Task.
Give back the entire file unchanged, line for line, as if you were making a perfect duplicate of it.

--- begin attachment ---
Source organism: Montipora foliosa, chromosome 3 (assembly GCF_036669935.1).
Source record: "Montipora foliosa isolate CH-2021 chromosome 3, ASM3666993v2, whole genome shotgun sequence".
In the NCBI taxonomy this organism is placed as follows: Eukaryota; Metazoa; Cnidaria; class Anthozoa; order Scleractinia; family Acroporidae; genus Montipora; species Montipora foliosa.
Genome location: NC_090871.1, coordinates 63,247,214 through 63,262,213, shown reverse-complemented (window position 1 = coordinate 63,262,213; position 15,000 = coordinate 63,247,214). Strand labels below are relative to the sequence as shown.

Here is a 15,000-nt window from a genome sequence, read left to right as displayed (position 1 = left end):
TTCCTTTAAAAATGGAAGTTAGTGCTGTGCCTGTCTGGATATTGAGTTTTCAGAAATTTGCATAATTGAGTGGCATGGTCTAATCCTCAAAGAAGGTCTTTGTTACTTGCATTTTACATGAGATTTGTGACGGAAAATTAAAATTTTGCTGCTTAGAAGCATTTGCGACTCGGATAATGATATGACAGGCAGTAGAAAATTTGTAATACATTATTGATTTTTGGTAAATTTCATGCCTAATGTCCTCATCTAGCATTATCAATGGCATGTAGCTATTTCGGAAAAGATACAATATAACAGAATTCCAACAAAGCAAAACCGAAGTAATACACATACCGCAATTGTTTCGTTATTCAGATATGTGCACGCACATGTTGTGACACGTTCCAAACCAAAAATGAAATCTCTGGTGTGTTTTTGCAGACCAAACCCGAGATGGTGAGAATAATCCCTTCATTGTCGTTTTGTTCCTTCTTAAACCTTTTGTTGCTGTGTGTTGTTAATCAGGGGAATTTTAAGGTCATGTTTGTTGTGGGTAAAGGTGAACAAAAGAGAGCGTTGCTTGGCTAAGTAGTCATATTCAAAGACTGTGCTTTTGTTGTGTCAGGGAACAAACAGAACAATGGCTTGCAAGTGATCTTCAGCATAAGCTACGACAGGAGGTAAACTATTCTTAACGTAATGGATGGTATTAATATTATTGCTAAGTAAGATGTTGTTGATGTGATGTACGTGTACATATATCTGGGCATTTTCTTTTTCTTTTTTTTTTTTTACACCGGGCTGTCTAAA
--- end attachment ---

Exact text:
Source organism: Montipora foliosa, chromosome 3 (assembly GCF_036669935.1).
Source record: "Montipora foliosa isolate CH-2021 chromosome 3, ASM3666993v2, whole genome shotgun sequence".
In the NCBI taxonomy this organism is placed as follows: Eukaryota; Metazoa; Cnidaria; class Anthozoa; order Scleractinia; family Acroporidae; genus Montipora; species Montipora foliosa.
Genome location: NC_090871.1, coordinates 63,247,214 through 63,262,213, shown reverse-complemented (window position 1 = coordinate 63,262,213; position 15,000 = coordinate 63,247,214). Strand labels below are relative to the sequence as shown.

Here is a 15,000-nt window from a genome sequence, read left to right as displayed (position 1 = left end):
TTCCTTTAAAAATGGAAGTTAGTGCTGTGCCTGTCTGGATATTGAGTTTTCAGAAATTTGCATAATTGAGTGGCATGGTCTAATCCTCAAAGAAGGTCTTTGTTACTTGCATTTTACATGAGATTTGTGACGGAAAATTAAAATTTTGCTGCTTAGAAGCATTTGCGACTCGGATAATGATATGACAGGCAGTAGAAAATTTGTAATACATTATTGATTTTTGGTAAATTTCATGCCTAATGTCCTCATCTAGCATTATCAATGGCATGTAGCTATTTCGGAAAAGATACAATATAACAGAATTCCAACAAAGCAAAACCGAAGTAATACACATACCGCAATTGTTTCGTTATTCAGATATGTGCACGCACATGTTGTGACACGTTCCAAACCAAAAATGAAATCTCTGGTGTGTTTTTGCAGACCAAACCCGAGATGGTGAGAATAATCCCTTCATTGTCGTTTTGTTCCTTCTTAAACCTTTTGTTGCTGTGTGTTGTTAATCAGGGGAATTTTAAGGTCATGTTTGTTGTGGGTAAAGGTGAACAAAAGAGAGCGTTGCTTGGCTAAGTAGTCATATTCAAAGACTGTGCTTTTGTTGTGTCAGGGAACAAACAGAACAATGGCTTGCAAGTGATCTTCAGCATAAGCTACGACAGGAGGTAAACTATTCTTAACGTAATGGATGGTATTAATATTATTGCTAAGTAAGATGTTGTTGATGTGATGTACGTGTACATATATCTGGGCATTTTCTTTTTCTTTTTTTTTTTTTACACCGGGCTGTCTAAA